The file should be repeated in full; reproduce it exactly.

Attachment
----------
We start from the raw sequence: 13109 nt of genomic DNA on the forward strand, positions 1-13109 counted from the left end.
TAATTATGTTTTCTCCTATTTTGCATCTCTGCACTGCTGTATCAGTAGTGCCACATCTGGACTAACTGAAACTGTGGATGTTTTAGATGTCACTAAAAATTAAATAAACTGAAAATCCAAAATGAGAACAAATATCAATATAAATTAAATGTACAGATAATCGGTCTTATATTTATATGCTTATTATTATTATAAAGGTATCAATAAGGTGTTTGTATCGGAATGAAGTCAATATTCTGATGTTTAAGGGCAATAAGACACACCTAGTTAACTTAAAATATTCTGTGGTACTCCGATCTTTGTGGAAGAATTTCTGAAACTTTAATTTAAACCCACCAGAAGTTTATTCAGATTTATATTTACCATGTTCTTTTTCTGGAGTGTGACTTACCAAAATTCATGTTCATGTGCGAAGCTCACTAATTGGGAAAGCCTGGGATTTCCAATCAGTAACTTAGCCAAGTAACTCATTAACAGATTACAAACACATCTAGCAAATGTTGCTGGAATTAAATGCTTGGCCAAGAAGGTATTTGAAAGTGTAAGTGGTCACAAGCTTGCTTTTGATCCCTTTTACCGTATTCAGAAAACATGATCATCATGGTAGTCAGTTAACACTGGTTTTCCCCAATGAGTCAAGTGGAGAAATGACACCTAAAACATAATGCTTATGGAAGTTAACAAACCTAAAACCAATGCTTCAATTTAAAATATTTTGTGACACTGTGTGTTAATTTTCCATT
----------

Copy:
We start from the raw sequence: 13109 nt of genomic DNA on the forward strand, positions 1-13109 counted from the left end.
TAATTATGTTTTCTCCTATTTTGCATCTCTGCACTGCTGTATCAGTAGTGCCACATCTGGACTAACTGAAACTGTGGATGTTTTAGATGTCACTAAAAATTAAATAAACTGAAAATCCAAAATGAGAACAAATATCAATATAAATTAAATGTACAGATAATCGGTCTTATATTTATATGCTTATTATTATTATAAAGGTATCAATAAGGTGTTTGTATCGGAATGAAGTCAATATTCTGATGTTTAAGGGCAATAAGACACACCTAGTTAACTTAAAATATTCTGTGGTACTCCGATCTTTGTGGAAGAATTTCTGAAACTTTAATTTAAACCCACCAGAAGTTTATTCAGATTTATATTTACCATGTTCTTTTTCTGGAGTGTGACTTACCAAAATTCATGTTCATGTGCGAAGCTCACTAATTGGGAAAGCCTGGGATTTCCAATCAGTAACTTAGCCAAGTAACTCATTAACAGATTACAAACACATCTAGCAAATGTTGCTGGAATTAAATGCTTGGCCAAGAAGGTATTTGAAAGTGTAAGTGGTCACAAGCTTGCTTTTGATCCCTTTTACCGTATTCAGAAAACATGATCATCATGGTAGTCAGTTAACACTGGTTTTCCCCAATGAGTCAAGTGGAGAAATGACACCTAAAACATAATGCTTATGGAAGTTAACAAACCTAAAACCAATGCTTCAATTTAAAATATTTTGTGACACTGTGTGTTAATTTTCCATT